Writing is an outlet; a pipeline through which we can send our overwhelmed moments carefully, and sometimes, carelessly chosen syllables, letters, and sounds. When your cup of tolerance is filled to the brim, it ripples and threatens to overflow if you take a step forward, rendering you motionless, keeping you anchored to inertia, making you unable to move on from what tests you.
The use of writing in therapy has been around for years. Therapists often advise clients to keep a journal to spill out their thoughts and emotions. The very act of writing — the brain-to-fingertip signals that allow pouring out our ruminations and introspection — is highly liberating.
Writing is a popular way of freeing one’s mind. Journal-keeping has an unwinding effect on your mind and mental health. I used to be an avid diary-keeper during my adolescence and late teens. As a student, it helped me focus on my studies despite the various crises during adolescence and helped me through a huge chunk of heartbreaks and disappointments. It also allowed me to practice writing every day, eventually being the first step towards storytelling.
Let’s explore a few pros of journaling here.
Journaling helps to organize your thoughts.
The process of writing is such that it makes our brain work towards organization. To write, we have to make use of several decision-making functions of our brain. We need to perceive what we want to say. We need to examine our vocabulary and choose the right words to express how we feel. And we have to line them up to produce sentences that have clarity. All these happen in seconds.
The organization of thoughts helps to plan better and come up with creative solutions and innovative ideas. It avoids clutter. That gratified feeling you have when you have done the dishes or laundry, cleaned your room or desk, is exactly what you get when you de-clutter your mind, too. And organization is crucial to productivity.
Journaling allows you to vent.
The very reason therapists advise journaling to deal with your emotions — writing things down will refocus your mind and allows you to reconsider your feelings. If something unpleasant happens, when you write it down, just like talking to a friend, you are able to express how you feel about it. The good thing about journaling to feel better is that a notebook will listen to you endlessly and you can vent in any way that you deem effective. It hurts nobody (as long as you keep it hidden). A notebook or journal is also less likely to judge you. However, you may not get a consoling hug back as you would from your best friend. But, ultimately, it is a harmless way to vent and effective, too.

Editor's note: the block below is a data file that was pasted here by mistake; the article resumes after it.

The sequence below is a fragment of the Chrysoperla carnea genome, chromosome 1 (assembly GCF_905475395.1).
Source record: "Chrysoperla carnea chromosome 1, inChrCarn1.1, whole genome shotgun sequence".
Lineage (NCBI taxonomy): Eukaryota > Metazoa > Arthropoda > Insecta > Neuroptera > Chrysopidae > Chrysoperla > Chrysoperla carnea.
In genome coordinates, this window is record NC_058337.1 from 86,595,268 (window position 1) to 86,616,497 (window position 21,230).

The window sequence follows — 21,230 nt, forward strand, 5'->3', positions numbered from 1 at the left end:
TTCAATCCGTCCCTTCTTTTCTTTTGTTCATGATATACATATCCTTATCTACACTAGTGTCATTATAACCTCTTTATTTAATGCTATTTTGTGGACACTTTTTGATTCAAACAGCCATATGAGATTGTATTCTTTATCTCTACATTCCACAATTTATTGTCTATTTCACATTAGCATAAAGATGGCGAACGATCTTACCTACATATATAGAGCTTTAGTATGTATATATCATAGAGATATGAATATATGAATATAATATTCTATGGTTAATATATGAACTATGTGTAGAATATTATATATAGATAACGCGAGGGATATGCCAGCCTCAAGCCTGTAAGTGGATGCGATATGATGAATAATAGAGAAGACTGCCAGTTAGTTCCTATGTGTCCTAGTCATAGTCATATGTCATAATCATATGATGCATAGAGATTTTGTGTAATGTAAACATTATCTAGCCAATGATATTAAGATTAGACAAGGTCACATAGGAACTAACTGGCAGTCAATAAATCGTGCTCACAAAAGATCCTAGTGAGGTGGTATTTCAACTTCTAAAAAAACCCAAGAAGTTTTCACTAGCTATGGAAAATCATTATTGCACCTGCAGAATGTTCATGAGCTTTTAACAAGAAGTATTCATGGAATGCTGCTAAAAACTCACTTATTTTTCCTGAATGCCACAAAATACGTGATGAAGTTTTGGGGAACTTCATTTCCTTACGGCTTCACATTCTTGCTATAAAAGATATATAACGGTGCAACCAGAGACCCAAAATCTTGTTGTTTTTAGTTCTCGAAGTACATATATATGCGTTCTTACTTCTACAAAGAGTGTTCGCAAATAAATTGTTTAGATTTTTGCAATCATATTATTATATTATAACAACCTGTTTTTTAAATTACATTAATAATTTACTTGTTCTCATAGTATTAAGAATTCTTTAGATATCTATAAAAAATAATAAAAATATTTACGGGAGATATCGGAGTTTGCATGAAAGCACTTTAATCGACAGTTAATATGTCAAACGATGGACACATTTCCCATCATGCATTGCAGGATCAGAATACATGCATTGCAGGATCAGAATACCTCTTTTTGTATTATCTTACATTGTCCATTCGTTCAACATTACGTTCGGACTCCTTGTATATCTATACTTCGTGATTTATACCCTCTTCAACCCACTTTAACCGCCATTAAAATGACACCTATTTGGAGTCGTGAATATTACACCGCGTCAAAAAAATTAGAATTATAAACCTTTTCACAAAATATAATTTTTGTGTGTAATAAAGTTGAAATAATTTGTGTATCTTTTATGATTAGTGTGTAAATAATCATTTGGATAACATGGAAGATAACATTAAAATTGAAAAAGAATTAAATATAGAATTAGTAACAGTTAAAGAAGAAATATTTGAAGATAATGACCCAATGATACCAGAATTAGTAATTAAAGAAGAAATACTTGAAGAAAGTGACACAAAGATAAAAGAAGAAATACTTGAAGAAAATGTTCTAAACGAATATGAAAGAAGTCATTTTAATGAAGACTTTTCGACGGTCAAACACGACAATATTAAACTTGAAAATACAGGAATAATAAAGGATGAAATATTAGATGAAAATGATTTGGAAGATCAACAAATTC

The good thing about journaling to feel better is that a notebook will listen to you endlessly and you can vent in any way that you deem effective.
One efficient way of moving on when you have a handful of regrets or things you want to move on from is to write each concern in a slip of paper and keep them in a jar. Burn a slip every day and tell yourself that the problem is no more as you watch it catch fire and burn into ashes. I burned eleven notebooks from my school days in which I wrote my journal entries when I was going to college. A fresh start was in order.
Research published in the September 2001 issue of APA’s Journal of Experimental Psychology: General (JEP: General) (Vol. 130, No 3), indicates that:
“… expressive writing reduces intrusive and avoidant thoughts about negative events and improves working memory. These improvements, researchers believe, may in turn free up our cognitive resources for other mental activities, including our ability to cope more effectively with stress.”
Journaling promotes mindfulness.
To be aware of yourself, of your dreams and goals and of your conduct — these are necessary to be productive and successful. When you write a day’s matters down, when you put your thoughts into words, mindfulness gets installed without trying much. The very foundation of mindfulness is being connected to your mind — your thoughts, perceptions, and perspectives. The act of penning them down unravels the spools for you.